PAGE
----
Emma: Notes

Emma: Notes

Emma: Notes

Emma: Notes


The original CliffsNotes study guides offer expert commentary on major themes, plots, characters, literary devices, and historical background.


  • Life and Background of the Author
  • Introduction to the Novel
  • A Brief Synopsis
  • List of Characters
  • Critical Commentaries
  • Critical Essays
  • Essay Topics and Review Questions
  • Selected Bibliography

    Youthful Emma Woodhouse, whose long-time governess and friend Miss Taylor has just married Mr. Weston, takes some solace in being left alone with her aging father by claiming that she made the match herself. An old friend of the family, Mr. George Knightley, does not believe her, but in her certainty she decides that she must also marry off the young rector, Mr. Elton. Among her friends and acquaintances in the large and populous village of Highbury, she begins to notice young Harriet Smith, the pretty illegitimate seventeen-year-old who lives at Mrs. Goddard’s boarding school.

    Determining first to improve Harriet, Emma discourages her interest in worthy Robert Martin of AbbeyMill Farm, declares that Harriet must be from more genteel parents than his, and fixes upon Harriet as Mr. Elton’s future wife.

    In bringing the two together socially, Emma does a drawing of Harriet which Mr. Elton admires and takes off to London to be framed. This appears so promising to Emma that, when Harriet receives a letter of proposal from Robert Martin, Emma discredits him and actually helps Harriet write a letter of refusal in spite of the fact that Mr. Knightley has nothing but respect for Robert. Ensuing events convince Emma that Harriet and Mr. Elton are developing a mutual regard, and she takes pride in the apparent success of her endeavor, at the same time affirming that she herself will never marry.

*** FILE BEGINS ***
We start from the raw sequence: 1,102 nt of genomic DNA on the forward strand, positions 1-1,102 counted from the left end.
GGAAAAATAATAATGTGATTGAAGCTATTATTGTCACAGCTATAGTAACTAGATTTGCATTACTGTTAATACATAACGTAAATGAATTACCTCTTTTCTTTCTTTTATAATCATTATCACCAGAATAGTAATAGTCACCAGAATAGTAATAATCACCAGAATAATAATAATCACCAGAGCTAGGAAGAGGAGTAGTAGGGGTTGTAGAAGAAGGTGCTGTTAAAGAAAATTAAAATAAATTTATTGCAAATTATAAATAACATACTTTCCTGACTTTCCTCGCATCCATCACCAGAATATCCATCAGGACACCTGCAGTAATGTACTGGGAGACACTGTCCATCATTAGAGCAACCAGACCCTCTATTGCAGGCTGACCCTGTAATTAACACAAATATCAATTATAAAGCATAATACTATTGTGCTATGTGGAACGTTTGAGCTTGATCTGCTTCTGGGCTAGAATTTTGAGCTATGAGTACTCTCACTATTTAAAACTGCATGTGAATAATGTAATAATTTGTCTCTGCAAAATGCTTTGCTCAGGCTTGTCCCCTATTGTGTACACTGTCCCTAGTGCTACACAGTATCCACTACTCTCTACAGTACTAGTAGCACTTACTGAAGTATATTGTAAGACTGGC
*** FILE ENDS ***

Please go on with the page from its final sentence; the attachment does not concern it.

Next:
For the Christmas holidays Mr. and Mrs. John Knightley, respectively the brother of George Knightley and the sister of Emma, come from London with their five children to visit the Woodhouses. On December 24, which proves to be a bad day of snow, all of them, including George Knightley and Mr. Elton, go for a dinner with the Westons. There discussion turns to Frank Churchill, Weston’s handsome, polished son by a former marriage (Frank had taken his uncle’s name upon going to live with him) but a son who has never been seen in Highbury. John Knightley in particular thinks it oddly improper that Frank has not yet called on his newly remarried father, even though Frank lives some distance away in Yorkshire with the Churchills. There have been letters from him, of course, and a pleasant surprise of the dinner party is an announcement that a recent letter says that Frank will be coming for a visit within a fortnight, an announcement that reminds Emma that, if she were ever to marry, Frank would suit her in age, character, and condition.

    The snow increases to the point that the visitors feel that they must go if they are to reach home safely. To her consternation Emma finds herself alone with Mr. Elton in the second carriage. But she is disconcerted even more when he begins insistently to declare his love for her and when he is amazed to learn that she thought him in love with Harriet. Emma’s refusal of Mr. Elton’s offer is firm, but she is indeed worried that he has never thought seriously of Harriet. Her worry and self-criticism continue through the night, mixed with resentment at the impertinence of Mr. Elton’s aspirations toward herself. Fortunately for her, during the next few days everyone is confined to home by the weather. On the first good day, the John Knightleys return to London while Mr. Elton informs Mr. Woodhouse in a note that he is leaving for a visit to Bath: It is Emma’s unhappy duty to inform Harriet about Mr. Elton and to console her, inwardly blaming herself for being in error. In addition to this disappointment in her plans, she learns that Frank Churchill has once again had to defer his visit because Mrs. Churchill is ill, a condition that many of Highbury doubt. George Knightley in particular questions Frank’s real sense of duty toward Mr. Weston and, in a conversation with Emma, indicates that he does not share Highbury’s (and Emma’s) general tendency to think highly of the young man whom the town has never yet seen...

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